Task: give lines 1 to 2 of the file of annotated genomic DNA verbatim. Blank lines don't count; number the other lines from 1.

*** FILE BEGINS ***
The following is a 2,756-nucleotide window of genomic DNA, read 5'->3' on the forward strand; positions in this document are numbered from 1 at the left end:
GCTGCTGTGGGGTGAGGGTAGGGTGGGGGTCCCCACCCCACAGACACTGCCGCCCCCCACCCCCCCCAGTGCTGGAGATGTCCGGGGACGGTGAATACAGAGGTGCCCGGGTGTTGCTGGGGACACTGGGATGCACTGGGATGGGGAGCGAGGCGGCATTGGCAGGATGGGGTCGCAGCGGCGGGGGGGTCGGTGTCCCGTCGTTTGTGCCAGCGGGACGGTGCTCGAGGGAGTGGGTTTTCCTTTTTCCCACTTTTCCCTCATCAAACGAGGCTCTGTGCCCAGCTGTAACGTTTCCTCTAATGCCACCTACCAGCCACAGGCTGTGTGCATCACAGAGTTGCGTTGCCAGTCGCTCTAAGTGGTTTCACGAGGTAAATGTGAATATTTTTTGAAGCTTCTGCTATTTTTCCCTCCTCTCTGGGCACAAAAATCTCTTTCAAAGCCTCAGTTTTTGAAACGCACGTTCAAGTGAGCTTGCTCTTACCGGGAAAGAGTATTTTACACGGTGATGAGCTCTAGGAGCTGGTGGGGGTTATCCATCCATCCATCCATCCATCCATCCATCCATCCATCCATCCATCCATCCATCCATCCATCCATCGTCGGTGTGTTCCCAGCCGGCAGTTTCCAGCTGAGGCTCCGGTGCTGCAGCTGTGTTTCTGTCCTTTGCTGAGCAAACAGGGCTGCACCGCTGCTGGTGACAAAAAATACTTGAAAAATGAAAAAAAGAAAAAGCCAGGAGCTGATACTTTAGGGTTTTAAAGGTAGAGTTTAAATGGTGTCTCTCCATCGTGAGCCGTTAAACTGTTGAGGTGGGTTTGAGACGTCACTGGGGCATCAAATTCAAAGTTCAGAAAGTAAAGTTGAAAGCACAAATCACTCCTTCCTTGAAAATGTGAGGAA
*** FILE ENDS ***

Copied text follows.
The following is a 2,756-nucleotide window of genomic DNA, read 5'->3' on the forward strand; positions in this document are numbered from 1 at the left end:
GCTGCTGTGGGGTGAGGGTAGGGTGGGGGTCCCCACCCCACAGACACTGCCGCCCCCCACCCCCCCCAGTGCTGGAGATGTCCGGGGACGGTGAATACAGAGGTGCCCGGGTGTTGCTGGGGACACTGGGATGCACTGGGATGGGGAGCGAGGCGGCATTGGCAGGATGGGGTCGCAGCGGCGGGGGGGTCGGTGTCCCGTCGTTTGTGCCAGCGGGACGGTGCTCGAGGGAGTGGGTTTTCCTTTTTCCCACTTTTCCCTCATCAAACGAGGCTCTGTGCCCAGCTGTAACGTTTCCTCTAATGCCACCTACCAGCCACAGGCTGTGTGCATCACAGAGTTGCGTTGCCAGTCGCTCTAAGTGGTTTCACGAGGTAAATGTGAATATTTTTTGAAGCTTCTGCTATTTTTCCCTCCTCTCTGGGCACAAAAATCTCTTTCAAAGCCTCAGTTTTTGAAACGCACGTTCAAGTGAGCTTGCTCTTACCGGGAAAGAGTATTTTACACGGTGATGAGCTCTAGGAGCTGGTGGGGGTTATCCATCCATCCATCCATCCATCCATCCATCCATCCATCCATCCATCCATCCATCCATCCATCCATCGTCGGTGTGTTCCCAGCCGGCAGTTTCCAGCTGAGGCTCCGGTGCTGCAGCTGTGTTTCTGTCCTTTGCTGAGCAAACAGGGCTGCACCGCTGCTGGTGACAAAAAATACTTGAAAAATGAAAAAAAGAAAAAGCCAGGAGCTGATACTTTAGGGTTTTAAAGGTAGAGTTTAAATGGTGTCTCTCCATCGTGAGCCGTTAAACTGTTGAGGTGGGTTTGAGACGTCACTGGGGCATCAAATTCAAAGTTCAGAAAGTAAAGTTGAAAGCACAAATCACTCCTTCCTTGAAAATGTGAGGAA